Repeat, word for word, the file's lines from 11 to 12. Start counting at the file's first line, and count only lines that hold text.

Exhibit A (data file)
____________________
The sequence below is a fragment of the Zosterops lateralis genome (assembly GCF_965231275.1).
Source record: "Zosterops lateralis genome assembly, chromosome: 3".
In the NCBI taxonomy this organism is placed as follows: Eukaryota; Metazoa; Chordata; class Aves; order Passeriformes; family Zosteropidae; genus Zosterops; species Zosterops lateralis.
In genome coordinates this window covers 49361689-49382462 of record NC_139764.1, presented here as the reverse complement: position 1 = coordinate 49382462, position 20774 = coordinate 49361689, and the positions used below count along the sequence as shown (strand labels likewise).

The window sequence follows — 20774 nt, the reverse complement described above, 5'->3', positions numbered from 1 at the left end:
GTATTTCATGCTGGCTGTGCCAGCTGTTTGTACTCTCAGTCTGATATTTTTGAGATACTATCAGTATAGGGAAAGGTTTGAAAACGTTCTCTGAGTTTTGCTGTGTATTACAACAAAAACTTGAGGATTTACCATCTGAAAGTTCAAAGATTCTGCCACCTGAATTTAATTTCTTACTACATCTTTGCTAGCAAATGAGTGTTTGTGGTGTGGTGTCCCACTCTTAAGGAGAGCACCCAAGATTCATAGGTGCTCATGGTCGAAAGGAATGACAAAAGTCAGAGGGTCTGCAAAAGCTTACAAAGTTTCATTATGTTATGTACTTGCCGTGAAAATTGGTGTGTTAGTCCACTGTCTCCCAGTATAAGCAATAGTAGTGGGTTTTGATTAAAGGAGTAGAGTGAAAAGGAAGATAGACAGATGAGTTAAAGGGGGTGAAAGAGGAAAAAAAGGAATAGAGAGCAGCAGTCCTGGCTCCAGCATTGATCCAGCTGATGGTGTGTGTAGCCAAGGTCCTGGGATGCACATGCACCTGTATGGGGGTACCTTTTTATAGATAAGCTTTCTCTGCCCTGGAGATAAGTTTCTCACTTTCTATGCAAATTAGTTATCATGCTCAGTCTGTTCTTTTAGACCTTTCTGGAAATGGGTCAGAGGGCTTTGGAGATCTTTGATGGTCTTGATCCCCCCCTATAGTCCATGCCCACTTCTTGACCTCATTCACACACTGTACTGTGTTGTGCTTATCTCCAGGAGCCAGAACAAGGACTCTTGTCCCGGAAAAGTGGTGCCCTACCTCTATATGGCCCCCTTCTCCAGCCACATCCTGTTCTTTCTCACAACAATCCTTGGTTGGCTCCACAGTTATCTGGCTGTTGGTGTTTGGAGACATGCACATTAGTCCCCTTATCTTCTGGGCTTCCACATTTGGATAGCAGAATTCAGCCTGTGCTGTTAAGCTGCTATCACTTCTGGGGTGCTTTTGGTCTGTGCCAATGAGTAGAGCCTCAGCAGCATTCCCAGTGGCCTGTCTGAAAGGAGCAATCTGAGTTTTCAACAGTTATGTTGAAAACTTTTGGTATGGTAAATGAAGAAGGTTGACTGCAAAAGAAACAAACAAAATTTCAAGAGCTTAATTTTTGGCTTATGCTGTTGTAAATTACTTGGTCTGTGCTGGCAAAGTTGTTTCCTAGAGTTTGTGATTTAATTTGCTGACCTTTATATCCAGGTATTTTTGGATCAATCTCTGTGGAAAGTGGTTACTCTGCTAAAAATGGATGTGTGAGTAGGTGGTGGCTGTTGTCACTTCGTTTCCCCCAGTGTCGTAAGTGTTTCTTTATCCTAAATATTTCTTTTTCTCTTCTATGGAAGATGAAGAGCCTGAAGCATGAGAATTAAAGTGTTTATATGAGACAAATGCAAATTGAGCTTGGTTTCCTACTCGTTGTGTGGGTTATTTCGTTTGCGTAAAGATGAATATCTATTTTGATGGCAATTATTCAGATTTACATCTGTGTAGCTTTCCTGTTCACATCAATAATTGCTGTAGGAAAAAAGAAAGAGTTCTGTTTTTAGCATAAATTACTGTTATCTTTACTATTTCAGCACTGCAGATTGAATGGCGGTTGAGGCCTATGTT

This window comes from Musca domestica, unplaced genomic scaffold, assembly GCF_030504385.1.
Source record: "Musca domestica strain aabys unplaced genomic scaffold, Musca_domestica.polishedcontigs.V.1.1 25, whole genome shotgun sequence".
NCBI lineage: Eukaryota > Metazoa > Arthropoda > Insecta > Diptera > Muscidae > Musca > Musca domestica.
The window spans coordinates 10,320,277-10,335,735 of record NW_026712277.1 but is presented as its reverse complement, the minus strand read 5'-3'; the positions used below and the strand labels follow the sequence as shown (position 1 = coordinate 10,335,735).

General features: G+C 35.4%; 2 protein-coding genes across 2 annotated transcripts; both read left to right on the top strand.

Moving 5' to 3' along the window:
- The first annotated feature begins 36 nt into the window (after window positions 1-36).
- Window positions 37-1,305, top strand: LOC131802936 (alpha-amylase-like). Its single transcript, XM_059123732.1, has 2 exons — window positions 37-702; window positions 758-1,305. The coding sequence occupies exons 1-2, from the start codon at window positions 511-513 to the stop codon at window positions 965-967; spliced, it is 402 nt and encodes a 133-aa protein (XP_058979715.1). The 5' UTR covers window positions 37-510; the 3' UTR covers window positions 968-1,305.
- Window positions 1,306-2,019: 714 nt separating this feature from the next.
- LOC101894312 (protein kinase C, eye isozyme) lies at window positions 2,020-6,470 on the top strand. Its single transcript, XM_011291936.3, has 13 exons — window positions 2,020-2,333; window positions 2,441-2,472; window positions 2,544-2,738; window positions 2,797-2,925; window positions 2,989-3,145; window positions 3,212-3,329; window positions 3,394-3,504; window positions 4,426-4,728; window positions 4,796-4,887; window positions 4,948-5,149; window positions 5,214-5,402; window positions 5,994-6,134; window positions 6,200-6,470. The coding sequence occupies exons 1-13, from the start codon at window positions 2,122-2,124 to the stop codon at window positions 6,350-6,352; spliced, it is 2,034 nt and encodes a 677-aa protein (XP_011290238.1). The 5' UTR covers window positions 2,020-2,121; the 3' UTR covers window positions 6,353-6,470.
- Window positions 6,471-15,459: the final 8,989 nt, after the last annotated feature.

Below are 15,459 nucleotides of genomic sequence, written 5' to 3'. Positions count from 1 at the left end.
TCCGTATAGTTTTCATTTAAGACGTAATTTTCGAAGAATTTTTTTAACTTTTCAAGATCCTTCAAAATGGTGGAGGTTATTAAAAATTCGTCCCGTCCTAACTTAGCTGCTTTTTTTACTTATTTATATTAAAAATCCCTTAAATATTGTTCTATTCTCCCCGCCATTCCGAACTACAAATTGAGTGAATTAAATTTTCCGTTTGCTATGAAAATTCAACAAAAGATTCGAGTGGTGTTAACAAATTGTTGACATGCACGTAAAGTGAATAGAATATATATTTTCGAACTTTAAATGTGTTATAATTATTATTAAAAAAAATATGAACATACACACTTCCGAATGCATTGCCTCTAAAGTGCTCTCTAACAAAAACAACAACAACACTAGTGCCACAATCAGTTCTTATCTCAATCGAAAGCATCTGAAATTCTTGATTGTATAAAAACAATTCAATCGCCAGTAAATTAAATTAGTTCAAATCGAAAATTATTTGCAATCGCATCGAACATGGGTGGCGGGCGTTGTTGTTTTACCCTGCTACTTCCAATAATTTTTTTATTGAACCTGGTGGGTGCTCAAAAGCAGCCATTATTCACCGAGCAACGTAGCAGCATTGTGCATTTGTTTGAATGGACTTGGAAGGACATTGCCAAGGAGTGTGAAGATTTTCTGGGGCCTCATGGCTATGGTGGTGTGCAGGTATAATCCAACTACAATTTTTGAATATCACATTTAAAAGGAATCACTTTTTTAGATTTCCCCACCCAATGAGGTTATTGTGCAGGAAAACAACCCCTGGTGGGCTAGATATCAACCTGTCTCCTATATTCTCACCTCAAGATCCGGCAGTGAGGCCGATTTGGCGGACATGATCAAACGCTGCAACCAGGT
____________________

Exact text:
General features: G+C 35.4%; 2 protein-coding genes across 2 annotated transcripts; both read left to right on the top strand.

Moving 5' to 3' along the window: